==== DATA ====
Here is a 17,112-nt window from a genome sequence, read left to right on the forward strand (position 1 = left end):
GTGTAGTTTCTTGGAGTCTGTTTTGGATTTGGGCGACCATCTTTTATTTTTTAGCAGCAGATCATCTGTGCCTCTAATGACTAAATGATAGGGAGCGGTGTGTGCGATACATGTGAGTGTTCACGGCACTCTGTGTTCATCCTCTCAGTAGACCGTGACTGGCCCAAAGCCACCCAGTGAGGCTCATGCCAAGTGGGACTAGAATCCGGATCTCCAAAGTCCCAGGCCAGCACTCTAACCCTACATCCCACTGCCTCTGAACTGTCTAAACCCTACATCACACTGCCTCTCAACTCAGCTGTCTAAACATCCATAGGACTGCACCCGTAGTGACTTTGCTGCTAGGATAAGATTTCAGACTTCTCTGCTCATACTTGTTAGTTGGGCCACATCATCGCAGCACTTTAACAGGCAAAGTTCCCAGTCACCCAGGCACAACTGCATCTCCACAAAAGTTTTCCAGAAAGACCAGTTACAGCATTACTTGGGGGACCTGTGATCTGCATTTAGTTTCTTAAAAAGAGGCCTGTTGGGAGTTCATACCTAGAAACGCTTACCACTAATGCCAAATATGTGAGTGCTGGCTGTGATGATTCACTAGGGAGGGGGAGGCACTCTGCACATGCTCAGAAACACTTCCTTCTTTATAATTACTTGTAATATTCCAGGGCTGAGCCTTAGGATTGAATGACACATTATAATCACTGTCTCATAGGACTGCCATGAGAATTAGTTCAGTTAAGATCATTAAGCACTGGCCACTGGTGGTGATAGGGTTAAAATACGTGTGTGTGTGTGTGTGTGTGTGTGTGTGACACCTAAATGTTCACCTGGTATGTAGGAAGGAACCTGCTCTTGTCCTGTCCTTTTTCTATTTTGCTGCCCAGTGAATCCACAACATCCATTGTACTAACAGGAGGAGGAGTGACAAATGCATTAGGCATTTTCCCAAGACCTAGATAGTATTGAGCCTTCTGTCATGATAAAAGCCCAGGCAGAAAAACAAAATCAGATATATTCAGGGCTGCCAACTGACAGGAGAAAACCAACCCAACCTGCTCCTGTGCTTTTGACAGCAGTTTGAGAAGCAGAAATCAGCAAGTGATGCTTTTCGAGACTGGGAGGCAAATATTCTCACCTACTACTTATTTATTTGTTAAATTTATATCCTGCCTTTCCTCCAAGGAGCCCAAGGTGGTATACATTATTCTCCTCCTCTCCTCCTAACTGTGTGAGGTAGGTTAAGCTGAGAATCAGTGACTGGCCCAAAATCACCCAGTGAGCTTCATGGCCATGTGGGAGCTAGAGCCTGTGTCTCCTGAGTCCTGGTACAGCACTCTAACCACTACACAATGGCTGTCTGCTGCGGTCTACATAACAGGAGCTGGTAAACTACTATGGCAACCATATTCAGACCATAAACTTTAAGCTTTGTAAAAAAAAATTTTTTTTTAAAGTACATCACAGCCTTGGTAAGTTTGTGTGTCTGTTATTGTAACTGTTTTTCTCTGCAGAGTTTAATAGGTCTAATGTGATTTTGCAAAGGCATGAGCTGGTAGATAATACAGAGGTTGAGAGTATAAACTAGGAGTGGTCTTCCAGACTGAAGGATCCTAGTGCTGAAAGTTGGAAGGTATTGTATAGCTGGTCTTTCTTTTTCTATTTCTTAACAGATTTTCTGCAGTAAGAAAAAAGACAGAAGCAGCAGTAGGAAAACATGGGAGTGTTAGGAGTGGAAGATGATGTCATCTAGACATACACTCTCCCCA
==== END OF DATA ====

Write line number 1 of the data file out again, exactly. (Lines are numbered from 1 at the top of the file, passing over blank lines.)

Here is a 17,112-nt window from a genome sequence, read left to right on the forward strand (position 1 = left end):